In this talk, Dr. Rush outlines how cyber attacks against critical infrastructure can impact the supply of gas, water, and electric grids. Cyber-attacks are usually thought of as directed against information, such as compromise of passwords, access to financial information, or theft of information. The focus of this talk is on the need to increase the level of protection on critical infrastructure. The issue is viewed from the attacker’s point of view and outlines the physical impacts of a successful attack. This event is part of the STEM lecture series.
The universe we live in is approximately 14 billion years old and has undergone many phases of transformation. The exact laws of its structure and formation remain largely unknown to us. One way to understand them is to re-create the conditions of the early universe when the matter was very dense and hot. This can be achieved in our days using high energy particle accelerators and colliders. In this talk I will present big questions particle physicists are facing today and explain how we try to address them using the data from accelerators, such as the Tevatron at Fermilab and the Large Hadron Collider at CERN. This talk is part of the STEM Lecture Series.
Do you know how the technology in your pocket works? What are the systems and architectures behind it? In this talk, Jim VanDeCasteele will talk about computer engineering and the move toward automation and machine learning. He will share his journey through computer engineering and offer tips about learning and being successful. Jim VanDeCasteele is a Sr. Sales Engineer at Resolve Systems. He has a bachelor’s degree in Computer Engineering from Iowa State University. This event is part of the STEM lecture series.
If you have had a medical or dental X-ray, you know they are good at penetrating objects. Now imagine making those X-rays more intense by a billion times a billion and focusing them down to a size smaller than the point of a pin. What science could you do? Learn about the engineering involved in building large X-ray microscopes at Argonne National Laboratory. These football-field length instruments harness intense X-rays for use by every scientific discipline. Find out forefront examples of the resulting X-ray imaging created from STEM fields as diverse as entomology, medicine, biology, energy, environmental science, physics, materials chemistry and geology.
Materials are useful – they store energy for cell phones and electric cars, turn sunlight into electricity, and track your movements while you exercise. How do scientists understand and improve materials at the level of atoms? And what does machine learning and quantum physics have to do with all of this? Maria Chan, a scientist at Argonne National Laboratory, will explain the state of the art of materials discovery and improvement. This event is part of our STEM lecture series.
Do you know how diamond and graphene are created in the lab? Would you like to know how they’re applied and how they are changing our world? Learn from Argonne National Laboratory’s Anirudha Sumant. Nanotechnology (“nanotech”) is the manipulation of matter on an atomic, molecular, and supramolecular scale and is being utilized in many scientific areas right now. This event is part of Moraine Valley’s STEM Lecture Series.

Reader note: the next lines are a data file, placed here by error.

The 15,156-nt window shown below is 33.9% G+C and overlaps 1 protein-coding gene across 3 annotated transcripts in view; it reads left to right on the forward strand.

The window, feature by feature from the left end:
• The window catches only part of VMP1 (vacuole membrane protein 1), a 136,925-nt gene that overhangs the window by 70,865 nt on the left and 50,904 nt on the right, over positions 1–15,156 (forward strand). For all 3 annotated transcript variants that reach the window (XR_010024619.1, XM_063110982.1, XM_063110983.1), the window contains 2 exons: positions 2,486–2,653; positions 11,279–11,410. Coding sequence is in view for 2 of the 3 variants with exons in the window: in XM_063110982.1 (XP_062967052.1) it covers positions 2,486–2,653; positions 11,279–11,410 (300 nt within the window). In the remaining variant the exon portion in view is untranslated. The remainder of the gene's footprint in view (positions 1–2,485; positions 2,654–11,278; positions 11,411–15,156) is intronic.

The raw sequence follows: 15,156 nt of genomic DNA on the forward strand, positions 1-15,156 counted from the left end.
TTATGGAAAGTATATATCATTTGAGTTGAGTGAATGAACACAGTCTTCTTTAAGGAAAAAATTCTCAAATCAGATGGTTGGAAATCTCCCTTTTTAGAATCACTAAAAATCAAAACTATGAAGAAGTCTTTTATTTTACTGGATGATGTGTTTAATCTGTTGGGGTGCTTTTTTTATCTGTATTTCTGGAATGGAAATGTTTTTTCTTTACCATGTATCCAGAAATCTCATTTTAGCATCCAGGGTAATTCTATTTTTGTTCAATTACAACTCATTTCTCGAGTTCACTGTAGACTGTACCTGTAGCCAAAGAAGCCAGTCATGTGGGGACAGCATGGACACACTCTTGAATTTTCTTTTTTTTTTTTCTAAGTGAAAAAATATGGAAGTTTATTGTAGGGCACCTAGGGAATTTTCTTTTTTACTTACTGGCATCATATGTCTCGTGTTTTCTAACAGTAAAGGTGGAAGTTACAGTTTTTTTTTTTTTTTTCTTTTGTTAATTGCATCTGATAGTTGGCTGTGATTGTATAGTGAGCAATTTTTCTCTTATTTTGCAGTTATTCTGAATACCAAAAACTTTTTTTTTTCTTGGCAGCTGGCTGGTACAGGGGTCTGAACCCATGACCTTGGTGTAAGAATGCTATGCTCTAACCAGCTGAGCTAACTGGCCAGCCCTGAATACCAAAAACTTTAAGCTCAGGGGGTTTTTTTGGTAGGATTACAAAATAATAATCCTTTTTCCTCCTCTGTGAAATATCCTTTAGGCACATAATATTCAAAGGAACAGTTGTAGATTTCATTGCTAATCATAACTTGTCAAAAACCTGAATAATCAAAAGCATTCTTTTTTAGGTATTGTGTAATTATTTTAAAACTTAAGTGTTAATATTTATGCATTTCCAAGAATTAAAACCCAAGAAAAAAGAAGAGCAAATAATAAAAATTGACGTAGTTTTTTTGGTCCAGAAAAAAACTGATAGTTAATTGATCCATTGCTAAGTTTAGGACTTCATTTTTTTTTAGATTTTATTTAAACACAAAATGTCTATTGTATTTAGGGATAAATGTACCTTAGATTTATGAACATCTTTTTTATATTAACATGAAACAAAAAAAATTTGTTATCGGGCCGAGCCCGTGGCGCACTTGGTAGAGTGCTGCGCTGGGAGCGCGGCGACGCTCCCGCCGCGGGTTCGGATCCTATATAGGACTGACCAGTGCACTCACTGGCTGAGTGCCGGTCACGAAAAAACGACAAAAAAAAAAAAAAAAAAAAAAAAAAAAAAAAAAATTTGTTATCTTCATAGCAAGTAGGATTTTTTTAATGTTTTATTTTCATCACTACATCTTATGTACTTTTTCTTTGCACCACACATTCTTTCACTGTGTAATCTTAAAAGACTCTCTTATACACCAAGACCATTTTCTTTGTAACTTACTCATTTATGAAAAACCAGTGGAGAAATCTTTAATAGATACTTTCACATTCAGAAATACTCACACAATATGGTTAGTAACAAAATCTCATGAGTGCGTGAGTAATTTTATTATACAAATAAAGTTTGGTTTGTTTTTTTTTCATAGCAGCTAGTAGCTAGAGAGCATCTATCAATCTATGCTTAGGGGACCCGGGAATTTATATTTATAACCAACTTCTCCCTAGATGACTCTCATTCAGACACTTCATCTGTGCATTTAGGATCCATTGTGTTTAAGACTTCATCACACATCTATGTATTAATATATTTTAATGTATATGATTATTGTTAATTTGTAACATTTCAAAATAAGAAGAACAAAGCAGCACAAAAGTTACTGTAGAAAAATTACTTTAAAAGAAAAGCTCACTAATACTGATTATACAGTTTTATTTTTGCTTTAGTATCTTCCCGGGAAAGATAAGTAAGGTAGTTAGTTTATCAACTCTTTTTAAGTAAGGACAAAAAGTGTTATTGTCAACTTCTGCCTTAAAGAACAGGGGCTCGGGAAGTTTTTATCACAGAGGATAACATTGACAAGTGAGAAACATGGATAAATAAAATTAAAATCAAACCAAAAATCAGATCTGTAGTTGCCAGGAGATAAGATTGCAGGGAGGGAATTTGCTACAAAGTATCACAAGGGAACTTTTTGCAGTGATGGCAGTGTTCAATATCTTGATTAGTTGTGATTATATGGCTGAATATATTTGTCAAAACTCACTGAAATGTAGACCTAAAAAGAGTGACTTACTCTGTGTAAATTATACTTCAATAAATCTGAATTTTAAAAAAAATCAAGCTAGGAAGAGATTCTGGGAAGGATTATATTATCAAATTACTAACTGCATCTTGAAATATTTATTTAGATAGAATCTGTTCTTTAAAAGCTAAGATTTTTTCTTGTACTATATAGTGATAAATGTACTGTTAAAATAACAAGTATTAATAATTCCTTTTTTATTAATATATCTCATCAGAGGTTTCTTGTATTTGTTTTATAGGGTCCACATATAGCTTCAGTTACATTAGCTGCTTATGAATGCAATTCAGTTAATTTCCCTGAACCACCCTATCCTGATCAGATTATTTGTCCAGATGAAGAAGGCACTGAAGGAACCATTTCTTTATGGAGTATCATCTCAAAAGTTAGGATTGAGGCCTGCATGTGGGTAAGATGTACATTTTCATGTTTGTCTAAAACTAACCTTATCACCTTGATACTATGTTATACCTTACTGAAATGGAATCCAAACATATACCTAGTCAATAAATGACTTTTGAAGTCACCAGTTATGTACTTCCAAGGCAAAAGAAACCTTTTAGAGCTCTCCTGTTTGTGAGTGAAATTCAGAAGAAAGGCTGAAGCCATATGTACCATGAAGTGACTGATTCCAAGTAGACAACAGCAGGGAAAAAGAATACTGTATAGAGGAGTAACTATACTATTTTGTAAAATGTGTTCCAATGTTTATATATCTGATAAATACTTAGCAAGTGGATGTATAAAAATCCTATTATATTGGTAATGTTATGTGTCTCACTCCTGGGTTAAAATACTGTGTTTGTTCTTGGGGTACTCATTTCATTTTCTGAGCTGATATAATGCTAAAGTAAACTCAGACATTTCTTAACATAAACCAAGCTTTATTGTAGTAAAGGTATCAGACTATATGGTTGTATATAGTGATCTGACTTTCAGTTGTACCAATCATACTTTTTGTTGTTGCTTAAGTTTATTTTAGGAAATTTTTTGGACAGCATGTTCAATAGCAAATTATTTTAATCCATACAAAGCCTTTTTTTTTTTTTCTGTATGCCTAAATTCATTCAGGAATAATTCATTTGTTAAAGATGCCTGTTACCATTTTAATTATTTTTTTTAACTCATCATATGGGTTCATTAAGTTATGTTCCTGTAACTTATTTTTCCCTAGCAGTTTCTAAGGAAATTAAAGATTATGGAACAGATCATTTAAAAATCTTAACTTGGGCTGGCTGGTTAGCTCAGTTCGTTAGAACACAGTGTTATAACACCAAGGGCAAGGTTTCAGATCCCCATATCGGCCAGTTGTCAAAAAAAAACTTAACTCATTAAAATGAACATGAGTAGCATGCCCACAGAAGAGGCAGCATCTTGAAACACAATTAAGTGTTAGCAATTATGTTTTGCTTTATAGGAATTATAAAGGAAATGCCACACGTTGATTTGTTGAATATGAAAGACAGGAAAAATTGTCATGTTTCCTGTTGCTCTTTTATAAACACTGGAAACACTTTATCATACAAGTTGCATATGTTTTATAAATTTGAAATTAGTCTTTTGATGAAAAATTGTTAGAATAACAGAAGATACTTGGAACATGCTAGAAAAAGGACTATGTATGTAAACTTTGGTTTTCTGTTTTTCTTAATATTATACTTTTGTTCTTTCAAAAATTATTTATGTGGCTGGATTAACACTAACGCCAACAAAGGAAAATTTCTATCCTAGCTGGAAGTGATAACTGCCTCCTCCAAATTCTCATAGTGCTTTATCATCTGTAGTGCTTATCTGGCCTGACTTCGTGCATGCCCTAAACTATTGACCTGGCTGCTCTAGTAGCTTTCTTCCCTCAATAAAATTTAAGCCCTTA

The science of global warming has been known for nearly 150 years, and we are now starting to experience tangible impacts on the world’s climate. We humans perceive these changes as gradual, but compared to natural cycles, they are unprecedentedly rapid. Fossil fuel combustion is closely linked with the development of a modern industrial society, coinciding with rapid growth of global population. But the buildup of greenhouse gases is creating serious side effects that have now become crystal clear. These facts present humanity with a monumental challenge. We need to bring all of our technological and philosophical wisdom to bear if future generations are to inherit a manageable global system. This lecture will explain the basic science of climate change, our energy systems and technologies, the role of agriculture, and what kinds of things we must do to secure a brighter future. Special event part of our STEM series.
This presentation will focuses on how 3D printing (or additive manufacturing) is being used in industry including automotive, aerospace, and medical. We also discuss additive manufacturing processes, current technologies and future directions in 3D printing. This talk is part of our STEM series.
We are excited to share the video from this week’s STEM talk from computer scientist Ben Lenard. His talk focused on supercomputers at Argonne National Laboratory’s Leadership Computer Facility which help solve problems within the world, from physics to medicine.
Ben is responsible for overseeing the administration and improvement of database systems in the ALCF’s supercomputing environment. These databases are critical to many of the facility’s support services, including job scheduling, job accounting, and business intelligence. In 2016, Ben deployed the IBM Data Server Manager to help streamline database administration tasks. With this tool in place, Ben has a better idea of how the databases are being used, while developers have an improved method for identifying and addressing any performance issues with their queries. In addition to his day-to-day responsibilities, Ben has been strong advocate for the ALCF and for computer science, volunteering for events like the Hour of Code and Argonne’s public open house. He is also currently pursuing a PhD in Computer and Information Sciences at DePaul University. Prior to Argonne Ben worked in the financial services industry for 13 years as well as academia for 2 years.